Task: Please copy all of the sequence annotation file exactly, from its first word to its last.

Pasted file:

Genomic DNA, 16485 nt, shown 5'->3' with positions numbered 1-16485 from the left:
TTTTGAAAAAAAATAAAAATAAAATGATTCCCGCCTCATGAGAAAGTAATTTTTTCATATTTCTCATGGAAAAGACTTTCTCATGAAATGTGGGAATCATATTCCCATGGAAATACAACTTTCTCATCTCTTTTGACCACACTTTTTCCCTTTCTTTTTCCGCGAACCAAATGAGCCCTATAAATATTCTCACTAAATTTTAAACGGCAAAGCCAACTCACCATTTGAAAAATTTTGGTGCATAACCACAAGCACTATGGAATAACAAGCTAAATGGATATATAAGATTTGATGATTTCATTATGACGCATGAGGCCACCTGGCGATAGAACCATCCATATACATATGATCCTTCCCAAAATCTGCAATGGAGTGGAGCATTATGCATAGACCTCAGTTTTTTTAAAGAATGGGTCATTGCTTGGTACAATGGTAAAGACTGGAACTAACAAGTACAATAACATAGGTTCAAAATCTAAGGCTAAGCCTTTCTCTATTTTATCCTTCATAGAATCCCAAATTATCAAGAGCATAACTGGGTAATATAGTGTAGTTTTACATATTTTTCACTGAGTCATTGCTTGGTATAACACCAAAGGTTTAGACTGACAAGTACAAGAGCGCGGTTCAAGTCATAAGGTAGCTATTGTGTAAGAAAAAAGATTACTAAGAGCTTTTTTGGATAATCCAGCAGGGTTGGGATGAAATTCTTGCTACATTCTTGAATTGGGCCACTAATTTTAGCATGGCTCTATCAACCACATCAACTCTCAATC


Genomic DNA, 16485 nt, shown 5'->3' with positions numbered 1-16485 from the left:
TTTTGAAAAAAAATAAAAATAAAATGATTCCCGCCTCATGAGAAAGTAATTTTTTCATATTTCTCATGGAAAAGACTTTCTCATGAAATGTGGGAATCATATTCCCATGGAAATACAACTTTCTCATCTCTTTTGACCACACTTTTTCCCTTTCTTTTTCCGCGAACCAAATGAGCCCTATAAATATTCTCACTAAATTTTAAACGGCAAAGCCAACTCACCATTTGAAAAATTTTGGTGCATAACCACAAGCACTATGGAATAACAAGCTAAATGGATATATAAGATTTGATGATTTCATTATGACGCATGAGGCCACCTGGCGATAGAACCATCCATATACATATGATCCTTCCCAAAATCTGCAATGGAGTGGAGCATTATGCATAGACCTCAGTTTTTTTAAAGAATGGGTCATTGCTTGGTACAATGGTAAAGACTGGAACTAACAAGTACAATAACATAGGTTCAAAATCTAAGGCTAAGCCTTTCTCTATTTTATCCTTCATAGAATCCCAAATTATCAAGAGCATAACTGGGTAATATAGTGTAGTTTTACATATTTTTCACTGAGTCATTGCTTGGTATAACACCAAAGGTTTAGACTGACAAGTACAAGAGCGCGGTTCAAGTCATAAGGTAGCTATTGTGTAAGAAAAAAGATTACTAAGAGCTTTTTTGGATAATCCAGCAGGGTTGGGATGAAATTCTTGCTACATTCTTGAATTGGGCCACTAATTTTAGCATGGCTCTATCAACCACATCAACTCTCAATC